Procedurally Generating Earthlike Planets

Procedural Generation of Earth-like Planets

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six images for use as cube map

six images representing normal map


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Data Representation

Sphere is represented as 6 square arrays of 3d vectors

Imagine a cube overinflated until it is a sphere.

Each element in the array contains a 3d vector that represents the terrain elevation at a particular point on the sphere.

Recursively add "bumps"

Start with sphere represented by 6 square arrays of normalized vectors

Choose radius and location for bump (Marsaglia 1972 rejection method)

Use 0.5 + 0.5 * cosine(x) as bump profile, where x is distance from bump center scaled into range 0 - Pi

vector lengths representing elevation are adjusted to make the bumps

0.5 + 0.5 * cos(x) in the range of -Pi to Pi

Wed Aug 11 20:14:17 EDT 2021 Note: KdotJPG informs me of a more efficient polynomial that involves no sqrt() or trig functions which produces nearly the same curve:

  • s = min(x^2, 1.0);
  • (1 - s)^2

Here's a graph, the green line is (1 - s)^2, the blue line is 0.5 + 0.5 * cos(sqrt(s) * PI).

Bumps are recursively added

Each bump has smaller "sub-bumps" distributed around it, likely overlapping

The "sub-bumps" have sub-sub-bumps, and so on.

Modulate bumps with real terrain data...

Modulate bumps with real terrain data...

Each bump has a vector defining its position on the surface of the sphere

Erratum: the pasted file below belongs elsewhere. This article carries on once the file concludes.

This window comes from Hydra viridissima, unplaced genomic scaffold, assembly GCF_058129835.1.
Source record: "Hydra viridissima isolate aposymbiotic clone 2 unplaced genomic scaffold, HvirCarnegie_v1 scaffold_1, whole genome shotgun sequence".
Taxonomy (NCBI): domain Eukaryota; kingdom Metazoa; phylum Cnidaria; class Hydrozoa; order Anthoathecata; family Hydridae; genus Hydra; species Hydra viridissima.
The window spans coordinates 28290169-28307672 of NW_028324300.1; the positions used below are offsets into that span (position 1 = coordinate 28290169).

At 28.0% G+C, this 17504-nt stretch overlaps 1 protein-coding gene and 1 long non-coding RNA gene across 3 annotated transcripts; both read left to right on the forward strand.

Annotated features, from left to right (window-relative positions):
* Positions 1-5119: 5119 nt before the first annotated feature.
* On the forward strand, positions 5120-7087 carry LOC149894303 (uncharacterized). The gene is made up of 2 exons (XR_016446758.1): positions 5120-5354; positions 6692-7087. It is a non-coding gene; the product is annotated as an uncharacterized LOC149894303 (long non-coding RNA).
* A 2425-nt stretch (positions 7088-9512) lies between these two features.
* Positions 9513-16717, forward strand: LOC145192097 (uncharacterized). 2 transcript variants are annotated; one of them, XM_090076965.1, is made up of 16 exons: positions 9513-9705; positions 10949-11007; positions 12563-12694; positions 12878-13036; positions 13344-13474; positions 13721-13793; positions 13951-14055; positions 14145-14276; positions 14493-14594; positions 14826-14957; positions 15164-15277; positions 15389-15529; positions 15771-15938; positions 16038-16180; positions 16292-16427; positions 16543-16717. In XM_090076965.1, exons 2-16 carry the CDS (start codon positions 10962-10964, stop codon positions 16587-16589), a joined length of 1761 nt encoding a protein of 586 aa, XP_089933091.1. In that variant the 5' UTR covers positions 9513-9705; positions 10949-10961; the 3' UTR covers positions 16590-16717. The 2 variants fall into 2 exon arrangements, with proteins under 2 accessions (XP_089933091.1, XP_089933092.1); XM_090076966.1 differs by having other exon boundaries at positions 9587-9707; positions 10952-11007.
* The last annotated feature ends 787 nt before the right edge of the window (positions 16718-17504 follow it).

Compute quaternion to rotate bump to "front and center"

For each point within the "bump", apply this quaternion

Then the (x,y) components can be used directly (after scaling and offsetting) to index terrain data.

Since 0.5 + 0.5 * cos(x) approaches zero at the edges of the "bump", repeatedly applying such modulated terrain fades things together nicely.

Next, craters are optionally added.

Similar to "bumps" except:

Different profile

No terrain sampling

Still needs some work.

Abusing cosine some more

Next, heightmap data is painted into 6 temporary images

Height is scaled into the range 0 - 255, and RGB channels are set to height. This produces grayscale images where intensity is proportional to altitude.

From the heightmap, normal map images can be calculated.

From adjacent pixels, (brightness == height) calculate dh/dx and dh/dy.

From dh/dx and dh/dy, calculate the normal vector:
        x = dh/dx / 127.0f + 0.5;
        y = dh/dy / 127.0f + 0.5;
        z = 1.0f;

Note: if you want oceans, just check height against an arbitrarily chosen "sea level" and if below sea level, the normal is simply set to be straight out from the center of the planet.

Convert normal vectors into images

Encode each vector's x,y,z component into a pixel's red, green, and blue channels, respectively
	red = normal.x * 255;
	green = normal.y * 255;
	blue = normal.z * 255;

Next, real image colors need to be computed.

Simply mapping altitude to colors directly is unsatisfactory

For each vertex, an fBm noise value is calculated

Using altitude for one axis, and this fBm noise value for the 2nd axis, we can index into 2D source images for land and water for above and below sea-level cases, respectively.

This gets us something like this:

What about clouds?

Clouds are hard

fBm noise, simplex noise, Perlin noise by themselves are not satisfactory

Need to look into Worley noise

How to generate something like what is below? I have no good idea.

Clouds.... let's cheat

Sample NASA cloud image directly

After modifying to black and white, boosting contrast, and treating intensity as opacity

Modify gaseous-giganticus to have a "cloud mode"

Cloud mode samples the provided cloud image much as the "bumps" sample the terrain data

Combines with perlin noise

Composite cloud images with terrain images, et voila!

Using no sea-level, craters, and different terrain sample images, we can make moon-like planets:

Some craters...